DebConf13 matching fund
on 20.03.2013, 21:10
in debconf-news
The newsletter for the Debian community
on 18.03.2013, 00:00
in weekly-news
The newsletter for the Debian community
on 04.03.2013, 00:00
in weekly-news

DebConf13 matching fund

published on Wed Mar 20 21:10:00 2013 in debconf-news

As part of the DebConf13 fundraising effort, a generous sponsor, Brandorr Group, has proposed to start a matching fund in USD for DebConf13; in place through the end of April 30th. The rules are quite simple:

  • for each dollar donated by an individual to DebConf13 through the mechanism, Brandorr Group will donate another dollar;
  • individual donations will be matched only up to 100 USD each;
  • only donations in USD will be matched;
  • Brandorr Group will match the donated funds up to a maximum total of 5 000 USD;
  • this generous offer will only stay in place through the end of April 30th, please act quickly, and help spread the word!

For details, please see our Monetary support from individuals page, which also has a short url, for convenience: http://deb.li/dc13donate.

Help welcome

As always, the DebConf team is looking for volunteers. Some jobs need technical skills, but many DebConf tasks are about working to deadlines on non-technical issues (e.g. fundraising, budgeting, talk scheduling). You can see more information about some of the jobs to be done on the DebConf wiki.

Please do think about getting involved and sharing your ideas with us, to help us make DebConf an even more useful event for Debian in the future.

We look forward to welcoming you to Vaumarcus!

The newsletter for the Debian community

published on Mon Mar 18 00:00:00 2013 in weekly-news

Holger Levsen announced the first update of Debian Edu Squeeze since its initial release. "This update contains all the changes between Debian 6.0.4 and 6.0.7, as well as Debian Edu specific bugfixes and enhancements", explained Holger. The updated installer images are available for downloading.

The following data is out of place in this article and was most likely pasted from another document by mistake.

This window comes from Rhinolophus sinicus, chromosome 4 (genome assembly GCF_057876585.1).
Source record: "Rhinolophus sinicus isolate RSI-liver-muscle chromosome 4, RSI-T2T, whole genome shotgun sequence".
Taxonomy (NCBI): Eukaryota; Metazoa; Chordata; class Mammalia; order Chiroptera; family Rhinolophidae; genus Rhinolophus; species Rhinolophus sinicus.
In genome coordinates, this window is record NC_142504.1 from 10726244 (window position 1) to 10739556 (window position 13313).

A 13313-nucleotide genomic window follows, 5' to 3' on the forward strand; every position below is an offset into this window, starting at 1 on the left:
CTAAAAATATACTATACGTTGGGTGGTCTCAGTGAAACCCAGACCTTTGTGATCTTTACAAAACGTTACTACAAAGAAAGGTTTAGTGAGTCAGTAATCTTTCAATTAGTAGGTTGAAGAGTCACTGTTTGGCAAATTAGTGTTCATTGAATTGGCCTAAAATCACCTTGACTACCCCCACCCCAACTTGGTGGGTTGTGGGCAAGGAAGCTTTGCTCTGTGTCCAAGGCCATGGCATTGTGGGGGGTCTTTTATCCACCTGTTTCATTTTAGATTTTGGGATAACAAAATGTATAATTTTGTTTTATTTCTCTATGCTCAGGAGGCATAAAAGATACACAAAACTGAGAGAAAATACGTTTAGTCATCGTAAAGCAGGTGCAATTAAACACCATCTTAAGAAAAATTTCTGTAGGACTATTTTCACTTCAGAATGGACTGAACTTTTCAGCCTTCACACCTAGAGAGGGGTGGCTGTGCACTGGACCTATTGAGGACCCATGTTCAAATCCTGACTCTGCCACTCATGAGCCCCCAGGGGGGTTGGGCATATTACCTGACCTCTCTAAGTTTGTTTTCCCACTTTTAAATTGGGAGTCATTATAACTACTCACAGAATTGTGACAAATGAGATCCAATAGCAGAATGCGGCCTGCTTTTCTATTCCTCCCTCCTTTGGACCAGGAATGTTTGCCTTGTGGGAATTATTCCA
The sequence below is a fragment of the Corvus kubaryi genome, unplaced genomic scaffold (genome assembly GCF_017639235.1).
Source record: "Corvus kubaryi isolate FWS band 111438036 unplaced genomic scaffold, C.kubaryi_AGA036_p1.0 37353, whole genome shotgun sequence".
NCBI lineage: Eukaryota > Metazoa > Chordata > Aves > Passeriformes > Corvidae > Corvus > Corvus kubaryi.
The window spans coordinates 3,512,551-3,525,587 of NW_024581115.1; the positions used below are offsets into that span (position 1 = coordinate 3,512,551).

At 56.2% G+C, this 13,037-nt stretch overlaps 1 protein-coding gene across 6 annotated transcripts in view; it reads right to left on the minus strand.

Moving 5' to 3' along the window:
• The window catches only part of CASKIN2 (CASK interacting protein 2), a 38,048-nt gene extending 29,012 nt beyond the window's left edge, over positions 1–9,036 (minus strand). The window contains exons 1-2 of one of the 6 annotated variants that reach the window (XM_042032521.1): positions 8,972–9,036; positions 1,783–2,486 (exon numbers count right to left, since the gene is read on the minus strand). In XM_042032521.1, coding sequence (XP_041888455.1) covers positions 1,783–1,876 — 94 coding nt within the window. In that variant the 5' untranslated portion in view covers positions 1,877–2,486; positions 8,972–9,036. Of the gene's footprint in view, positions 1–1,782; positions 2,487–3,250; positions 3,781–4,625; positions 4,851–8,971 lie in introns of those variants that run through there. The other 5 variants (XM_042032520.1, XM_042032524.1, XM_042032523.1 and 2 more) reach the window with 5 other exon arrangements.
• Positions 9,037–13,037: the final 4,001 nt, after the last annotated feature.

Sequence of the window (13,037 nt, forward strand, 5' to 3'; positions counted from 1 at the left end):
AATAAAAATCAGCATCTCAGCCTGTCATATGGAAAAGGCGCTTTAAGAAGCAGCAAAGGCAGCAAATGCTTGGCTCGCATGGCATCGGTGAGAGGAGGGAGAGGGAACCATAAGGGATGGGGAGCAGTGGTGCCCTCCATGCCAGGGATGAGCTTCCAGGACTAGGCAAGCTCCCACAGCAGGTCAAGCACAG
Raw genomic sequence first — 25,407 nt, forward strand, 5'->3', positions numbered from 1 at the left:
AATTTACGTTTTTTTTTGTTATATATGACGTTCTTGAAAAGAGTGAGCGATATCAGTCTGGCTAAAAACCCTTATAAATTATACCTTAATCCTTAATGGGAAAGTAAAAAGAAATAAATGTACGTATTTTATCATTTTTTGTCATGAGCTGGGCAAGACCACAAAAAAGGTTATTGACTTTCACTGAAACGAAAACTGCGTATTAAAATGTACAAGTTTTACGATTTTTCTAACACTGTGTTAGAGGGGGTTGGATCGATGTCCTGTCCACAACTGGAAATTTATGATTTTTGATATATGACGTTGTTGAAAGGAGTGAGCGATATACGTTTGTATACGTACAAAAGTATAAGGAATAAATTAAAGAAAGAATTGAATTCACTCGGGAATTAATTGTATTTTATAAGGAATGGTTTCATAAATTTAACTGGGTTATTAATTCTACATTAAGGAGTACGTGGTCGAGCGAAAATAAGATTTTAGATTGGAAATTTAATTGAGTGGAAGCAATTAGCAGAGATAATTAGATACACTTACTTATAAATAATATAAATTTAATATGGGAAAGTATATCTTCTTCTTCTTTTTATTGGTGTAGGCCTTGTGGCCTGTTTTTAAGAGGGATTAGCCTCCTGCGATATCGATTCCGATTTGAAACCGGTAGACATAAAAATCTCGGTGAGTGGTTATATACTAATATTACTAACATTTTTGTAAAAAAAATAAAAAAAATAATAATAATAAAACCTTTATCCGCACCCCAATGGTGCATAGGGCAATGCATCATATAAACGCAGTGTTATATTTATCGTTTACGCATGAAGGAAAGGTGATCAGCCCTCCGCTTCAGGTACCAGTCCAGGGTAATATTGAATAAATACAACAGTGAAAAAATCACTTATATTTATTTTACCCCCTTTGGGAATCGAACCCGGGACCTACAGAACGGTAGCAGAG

DPL election campaign

This year's DPL election campaign has now officially started. Three candidates are running for DPL this year: Moray Allan, Gergely Nagy and Lucas Nussbaum. There is already quite an active debate on the debian-vote mailing list, where people can ask the candidates questions about their platforms. So far, the main topics discussed have been: questions about recruitment of new contributors and mentoring; the use of Debian's money and the possibility of fundraising campaigns to renew Debian's core hardware infrastructure; and possible changes to the constitutional role of the DPL, including the creation of a DPL board or changing the length of the term of office.
The campaign will end on 30 March, and will be followed by a two-week voting period. "These early days of the 2013 DPL campaign have been very intense; as a mere voter I'm struggling to keep up with the debian-vote backlog. Still, it's incredibly refreshing to see such a democratic battle between volunteers eager to offer their free time as DPL. Volunteerism in free software is in very good health, it seems", said Stefano Zacchiroli, who has been DPL for the last three years.

A deeper look inside the freeze

Lisandro Damián Nicanor Pérez Meyer blogged about his experience with the Debian freeze as a Debian Developer. Lisandro, who is a member of the Qt/KDE team, intensified his activity during the freeze, reviewing patches, applying them and testing the fixes. With help from the other members of the team, Lisandro has done eleven uploads of Qt to get it ready for the new release. He explains that during the freeze, communication within and between teams is crucial, as the energies of all Debian Developers are focused on releasing, and that requires a great deal of coordination. And the team that is put under the greatest amount of stress during the freeze is the Release Team. "From the outside, communicating with the RT was a kind of "special art", and not an easy one", explained Lisandro, who then lists some useful hints for communicating with the Release Team in an effective way.

Kali Linux: a new Debian derivative for penetration tests

Raphaël Hertzog blogged about the birth of Kali Linux 1.0, a new Debian derivative developed by Offensive Security to be an advanced and stable penetration testing distribution.